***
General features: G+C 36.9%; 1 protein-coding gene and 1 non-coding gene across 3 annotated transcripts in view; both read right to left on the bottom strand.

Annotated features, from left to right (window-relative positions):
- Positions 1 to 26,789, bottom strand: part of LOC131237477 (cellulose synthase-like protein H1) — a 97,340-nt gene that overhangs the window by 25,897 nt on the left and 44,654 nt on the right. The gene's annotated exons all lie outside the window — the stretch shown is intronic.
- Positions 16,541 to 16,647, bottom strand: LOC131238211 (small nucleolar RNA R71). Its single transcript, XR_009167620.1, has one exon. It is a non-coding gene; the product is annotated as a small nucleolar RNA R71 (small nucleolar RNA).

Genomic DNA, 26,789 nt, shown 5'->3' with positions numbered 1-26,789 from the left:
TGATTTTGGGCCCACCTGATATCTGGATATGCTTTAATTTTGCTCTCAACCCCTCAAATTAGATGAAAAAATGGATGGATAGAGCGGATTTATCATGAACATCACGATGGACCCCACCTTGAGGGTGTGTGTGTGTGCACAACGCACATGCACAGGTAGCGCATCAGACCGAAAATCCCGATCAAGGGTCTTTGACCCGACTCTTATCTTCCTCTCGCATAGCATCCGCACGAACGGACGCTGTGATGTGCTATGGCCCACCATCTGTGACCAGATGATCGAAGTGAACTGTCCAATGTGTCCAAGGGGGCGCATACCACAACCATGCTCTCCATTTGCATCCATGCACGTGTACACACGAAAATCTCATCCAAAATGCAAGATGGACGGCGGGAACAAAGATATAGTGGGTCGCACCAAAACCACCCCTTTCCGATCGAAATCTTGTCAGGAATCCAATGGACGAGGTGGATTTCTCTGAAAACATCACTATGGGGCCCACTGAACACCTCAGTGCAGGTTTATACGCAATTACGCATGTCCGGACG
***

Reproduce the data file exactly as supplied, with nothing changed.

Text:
General features: G+C 36.9%; 1 protein-coding gene and 1 non-coding gene across 3 annotated transcripts in view; both read right to left on the bottom strand.

Annotated features, from left to right (window-relative positions):
- Positions 1 to 26,789, bottom strand: part of LOC131237477 (cellulose synthase-like protein H1) — a 97,340-nt gene that overhangs the window by 25,897 nt on the left and 44,654 nt on the right. The gene's annotated exons all lie outside the window — the stretch shown is intronic.
- Positions 16,541 to 16,647, bottom strand: LOC131238211 (small nucleolar RNA R71). Its single transcript, XR_009167620.1, has one exon. It is a non-coding gene; the product is annotated as a small nucleolar RNA R71 (small nucleolar RNA).

Genomic DNA, 26,789 nt, shown 5'->3' with positions numbered 1-26,789 from the left:
TGATTTTGGGCCCACCTGATATCTGGATATGCTTTAATTTTGCTCTCAACCCCTCAAATTAGATGAAAAAATGGATGGATAGAGCGGATTTATCATGAACATCACGATGGACCCCACCTTGAGGGTGTGTGTGTGTGCACAACGCACATGCACAGGTAGCGCATCAGACCGAAAATCCCGATCAAGGGTCTTTGACCCGACTCTTATCTTCCTCTCGCATAGCATCCGCACGAACGGACGCTGTGATGTGCTATGGCCCACCATCTGTGACCAGATGATCGAAGTGAACTGTCCAATGTGTCCAAGGGGGCGCATACCACAACCATGCTCTCCATTTGCATCCATGCACGTGTACACACGAAAATCTCATCCAAAATGCAAGATGGACGGCGGGAACAAAGATATAGTGGGTCGCACCAAAACCACCCCTTTCCGATCGAAATCTTGTCAGGAATCCAATGGACGAGGTGGATTTCTCTGAAAACATCACTATGGGGCCCACTGAACACCTCAGTGCAGGTTTATACGCAATTACGCATGTCCGGACG